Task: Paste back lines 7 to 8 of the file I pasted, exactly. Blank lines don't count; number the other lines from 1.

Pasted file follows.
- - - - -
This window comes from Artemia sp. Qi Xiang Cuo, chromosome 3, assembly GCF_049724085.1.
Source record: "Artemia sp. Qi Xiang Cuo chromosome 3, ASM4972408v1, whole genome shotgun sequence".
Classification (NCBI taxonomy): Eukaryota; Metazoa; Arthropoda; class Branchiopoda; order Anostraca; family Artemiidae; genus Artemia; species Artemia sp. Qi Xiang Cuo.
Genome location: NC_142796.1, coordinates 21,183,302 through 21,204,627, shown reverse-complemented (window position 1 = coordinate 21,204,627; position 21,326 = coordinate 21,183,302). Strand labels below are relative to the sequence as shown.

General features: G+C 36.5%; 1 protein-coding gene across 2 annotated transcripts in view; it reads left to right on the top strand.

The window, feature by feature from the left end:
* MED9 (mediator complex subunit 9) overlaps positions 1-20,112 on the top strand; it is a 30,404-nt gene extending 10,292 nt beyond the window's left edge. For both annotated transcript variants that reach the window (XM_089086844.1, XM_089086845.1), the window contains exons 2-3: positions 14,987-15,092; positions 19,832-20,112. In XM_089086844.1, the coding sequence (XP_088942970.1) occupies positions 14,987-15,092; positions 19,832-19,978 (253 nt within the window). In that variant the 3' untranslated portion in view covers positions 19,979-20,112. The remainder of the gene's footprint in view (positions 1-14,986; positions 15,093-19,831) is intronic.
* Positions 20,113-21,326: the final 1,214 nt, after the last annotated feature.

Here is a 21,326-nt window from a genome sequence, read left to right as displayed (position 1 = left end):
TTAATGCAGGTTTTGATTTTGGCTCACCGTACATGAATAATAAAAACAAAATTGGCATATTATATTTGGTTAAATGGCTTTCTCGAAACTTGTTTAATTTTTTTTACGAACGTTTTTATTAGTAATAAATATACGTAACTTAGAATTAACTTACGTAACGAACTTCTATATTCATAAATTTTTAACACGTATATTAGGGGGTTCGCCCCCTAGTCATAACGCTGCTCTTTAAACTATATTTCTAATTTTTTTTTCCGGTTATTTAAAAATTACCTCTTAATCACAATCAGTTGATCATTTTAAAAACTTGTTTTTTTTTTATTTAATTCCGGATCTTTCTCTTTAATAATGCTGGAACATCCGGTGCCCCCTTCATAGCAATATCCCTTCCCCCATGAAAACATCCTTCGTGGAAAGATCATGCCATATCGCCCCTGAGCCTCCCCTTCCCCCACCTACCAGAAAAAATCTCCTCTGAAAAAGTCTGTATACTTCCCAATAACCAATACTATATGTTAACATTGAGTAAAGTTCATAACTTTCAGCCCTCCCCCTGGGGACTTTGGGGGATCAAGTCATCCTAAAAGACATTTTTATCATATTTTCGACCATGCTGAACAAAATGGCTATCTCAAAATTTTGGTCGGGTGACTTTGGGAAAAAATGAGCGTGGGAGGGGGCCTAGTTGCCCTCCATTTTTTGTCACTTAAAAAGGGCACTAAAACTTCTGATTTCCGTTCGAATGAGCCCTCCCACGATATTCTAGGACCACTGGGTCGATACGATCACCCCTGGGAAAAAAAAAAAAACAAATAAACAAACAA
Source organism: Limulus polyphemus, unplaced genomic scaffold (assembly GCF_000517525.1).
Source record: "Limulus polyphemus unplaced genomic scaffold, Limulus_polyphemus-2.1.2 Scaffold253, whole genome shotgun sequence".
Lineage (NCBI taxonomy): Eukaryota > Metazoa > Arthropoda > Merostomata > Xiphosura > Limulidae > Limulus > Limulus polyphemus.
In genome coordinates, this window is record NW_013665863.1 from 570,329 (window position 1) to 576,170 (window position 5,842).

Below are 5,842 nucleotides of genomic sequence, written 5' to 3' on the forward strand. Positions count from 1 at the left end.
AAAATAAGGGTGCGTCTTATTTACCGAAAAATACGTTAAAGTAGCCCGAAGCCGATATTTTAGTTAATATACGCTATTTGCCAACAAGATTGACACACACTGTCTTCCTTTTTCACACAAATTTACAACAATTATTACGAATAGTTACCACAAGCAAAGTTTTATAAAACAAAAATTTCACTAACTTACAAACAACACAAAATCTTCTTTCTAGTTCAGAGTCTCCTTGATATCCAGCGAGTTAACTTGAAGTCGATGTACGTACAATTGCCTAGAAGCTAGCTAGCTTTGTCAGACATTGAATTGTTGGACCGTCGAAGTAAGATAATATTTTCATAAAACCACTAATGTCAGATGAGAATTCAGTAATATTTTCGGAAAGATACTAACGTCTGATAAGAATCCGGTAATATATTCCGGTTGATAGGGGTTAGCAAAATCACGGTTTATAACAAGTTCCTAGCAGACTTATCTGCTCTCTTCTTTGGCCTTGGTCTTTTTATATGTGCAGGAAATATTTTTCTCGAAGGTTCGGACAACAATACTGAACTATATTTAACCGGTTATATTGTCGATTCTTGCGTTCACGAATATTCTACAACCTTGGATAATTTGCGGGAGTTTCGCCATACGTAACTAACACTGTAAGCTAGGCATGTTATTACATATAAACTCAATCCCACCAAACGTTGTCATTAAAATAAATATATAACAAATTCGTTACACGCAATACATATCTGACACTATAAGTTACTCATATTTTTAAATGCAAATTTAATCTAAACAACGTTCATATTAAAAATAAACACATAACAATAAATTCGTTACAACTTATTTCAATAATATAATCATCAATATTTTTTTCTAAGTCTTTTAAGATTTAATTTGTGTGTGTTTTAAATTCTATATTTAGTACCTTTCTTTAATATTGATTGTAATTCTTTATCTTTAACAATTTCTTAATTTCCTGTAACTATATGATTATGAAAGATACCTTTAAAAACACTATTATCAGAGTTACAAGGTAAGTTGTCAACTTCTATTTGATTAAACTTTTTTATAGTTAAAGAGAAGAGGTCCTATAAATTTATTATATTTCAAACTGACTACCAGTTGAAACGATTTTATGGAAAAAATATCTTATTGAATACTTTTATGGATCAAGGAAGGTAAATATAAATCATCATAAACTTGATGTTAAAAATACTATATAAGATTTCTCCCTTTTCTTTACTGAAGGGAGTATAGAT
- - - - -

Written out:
* MED9 (mediator complex subunit 9) overlaps positions 1-20,112 on the top strand; it is a 30,404-nt gene extending 10,292 nt beyond the window's left edge. For both annotated transcript variants that reach the window (XM_089086844.1, XM_089086845.1), the window contains exons 2-3: positions 14,987-15,092; positions 19,832-20,112. In XM_089086844.1, the coding sequence (XP_088942970.1) occupies positions 14,987-15,092; positions 19,832-19,978 (253 nt within the window). In that variant the 3' untranslated portion in view covers positions 19,979-20,112. The remainder of the gene's footprint in view (positions 1-14,986; positions 15,093-19,831) is intronic.
* Positions 20,113-21,326: the final 1,214 nt, after the last annotated feature.